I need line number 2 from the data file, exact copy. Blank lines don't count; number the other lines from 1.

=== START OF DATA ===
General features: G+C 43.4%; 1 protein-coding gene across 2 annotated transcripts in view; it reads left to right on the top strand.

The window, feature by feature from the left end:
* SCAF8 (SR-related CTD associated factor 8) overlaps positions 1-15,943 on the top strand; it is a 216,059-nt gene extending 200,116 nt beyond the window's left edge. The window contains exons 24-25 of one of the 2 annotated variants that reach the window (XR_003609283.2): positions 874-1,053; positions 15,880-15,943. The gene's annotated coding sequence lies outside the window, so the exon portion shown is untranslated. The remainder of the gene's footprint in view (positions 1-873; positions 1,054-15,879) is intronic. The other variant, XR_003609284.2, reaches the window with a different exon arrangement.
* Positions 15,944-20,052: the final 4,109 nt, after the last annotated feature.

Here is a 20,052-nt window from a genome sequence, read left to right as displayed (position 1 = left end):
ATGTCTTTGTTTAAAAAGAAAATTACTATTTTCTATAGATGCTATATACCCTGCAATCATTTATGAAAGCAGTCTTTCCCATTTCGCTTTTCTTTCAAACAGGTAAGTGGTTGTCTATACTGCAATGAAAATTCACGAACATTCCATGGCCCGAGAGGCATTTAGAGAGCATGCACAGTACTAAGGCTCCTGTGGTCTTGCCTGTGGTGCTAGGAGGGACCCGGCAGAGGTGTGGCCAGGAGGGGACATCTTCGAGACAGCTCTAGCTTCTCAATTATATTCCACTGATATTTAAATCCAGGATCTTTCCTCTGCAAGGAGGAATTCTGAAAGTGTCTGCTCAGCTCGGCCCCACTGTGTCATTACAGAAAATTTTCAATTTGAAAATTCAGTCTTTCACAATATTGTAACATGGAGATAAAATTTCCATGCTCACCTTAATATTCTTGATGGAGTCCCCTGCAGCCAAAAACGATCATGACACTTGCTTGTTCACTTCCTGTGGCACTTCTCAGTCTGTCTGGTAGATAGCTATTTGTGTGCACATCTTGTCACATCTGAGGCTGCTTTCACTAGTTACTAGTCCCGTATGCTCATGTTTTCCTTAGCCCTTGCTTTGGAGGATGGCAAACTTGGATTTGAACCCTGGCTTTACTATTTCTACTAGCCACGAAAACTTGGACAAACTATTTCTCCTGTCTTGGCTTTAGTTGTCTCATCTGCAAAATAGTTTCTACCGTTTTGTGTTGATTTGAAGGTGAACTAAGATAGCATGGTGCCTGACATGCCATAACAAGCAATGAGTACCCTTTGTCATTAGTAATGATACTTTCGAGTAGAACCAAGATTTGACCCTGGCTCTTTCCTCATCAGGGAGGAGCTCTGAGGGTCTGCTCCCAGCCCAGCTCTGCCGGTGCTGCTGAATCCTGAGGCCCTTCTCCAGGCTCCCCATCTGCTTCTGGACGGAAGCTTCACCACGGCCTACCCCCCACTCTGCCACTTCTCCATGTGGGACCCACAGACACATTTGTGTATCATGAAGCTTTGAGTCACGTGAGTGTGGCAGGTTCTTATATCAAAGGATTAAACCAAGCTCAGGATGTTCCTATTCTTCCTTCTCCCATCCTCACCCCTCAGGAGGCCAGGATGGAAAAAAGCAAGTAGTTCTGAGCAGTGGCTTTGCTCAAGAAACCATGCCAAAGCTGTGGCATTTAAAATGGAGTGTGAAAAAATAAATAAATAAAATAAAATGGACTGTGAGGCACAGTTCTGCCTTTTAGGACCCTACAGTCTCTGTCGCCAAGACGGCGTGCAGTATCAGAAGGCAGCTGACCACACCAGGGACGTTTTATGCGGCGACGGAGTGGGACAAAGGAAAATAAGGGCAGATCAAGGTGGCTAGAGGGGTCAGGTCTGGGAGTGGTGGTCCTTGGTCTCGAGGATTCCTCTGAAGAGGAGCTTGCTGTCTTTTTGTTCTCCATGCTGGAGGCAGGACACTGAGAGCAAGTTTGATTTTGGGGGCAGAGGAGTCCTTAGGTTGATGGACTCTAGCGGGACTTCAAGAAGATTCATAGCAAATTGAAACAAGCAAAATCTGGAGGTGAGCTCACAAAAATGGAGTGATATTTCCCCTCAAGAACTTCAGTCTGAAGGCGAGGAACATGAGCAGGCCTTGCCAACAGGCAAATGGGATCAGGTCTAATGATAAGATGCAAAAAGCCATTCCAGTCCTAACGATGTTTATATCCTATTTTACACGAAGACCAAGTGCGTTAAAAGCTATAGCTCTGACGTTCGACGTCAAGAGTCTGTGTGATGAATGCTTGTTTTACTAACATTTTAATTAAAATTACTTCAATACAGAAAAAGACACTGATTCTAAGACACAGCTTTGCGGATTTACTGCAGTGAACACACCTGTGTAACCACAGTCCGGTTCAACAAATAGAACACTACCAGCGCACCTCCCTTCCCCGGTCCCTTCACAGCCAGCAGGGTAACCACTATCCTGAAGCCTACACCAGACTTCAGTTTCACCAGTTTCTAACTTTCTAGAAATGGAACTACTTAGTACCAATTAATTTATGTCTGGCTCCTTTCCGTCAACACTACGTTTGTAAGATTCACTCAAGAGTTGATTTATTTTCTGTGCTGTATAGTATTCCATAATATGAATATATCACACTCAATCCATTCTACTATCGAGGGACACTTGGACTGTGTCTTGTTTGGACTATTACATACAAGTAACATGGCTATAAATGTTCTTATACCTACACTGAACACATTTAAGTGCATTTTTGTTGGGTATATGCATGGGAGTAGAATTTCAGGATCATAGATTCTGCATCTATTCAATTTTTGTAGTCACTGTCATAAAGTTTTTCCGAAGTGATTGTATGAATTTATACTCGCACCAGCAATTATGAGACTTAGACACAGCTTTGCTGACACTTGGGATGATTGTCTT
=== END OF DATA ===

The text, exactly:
The window, feature by feature from the left end: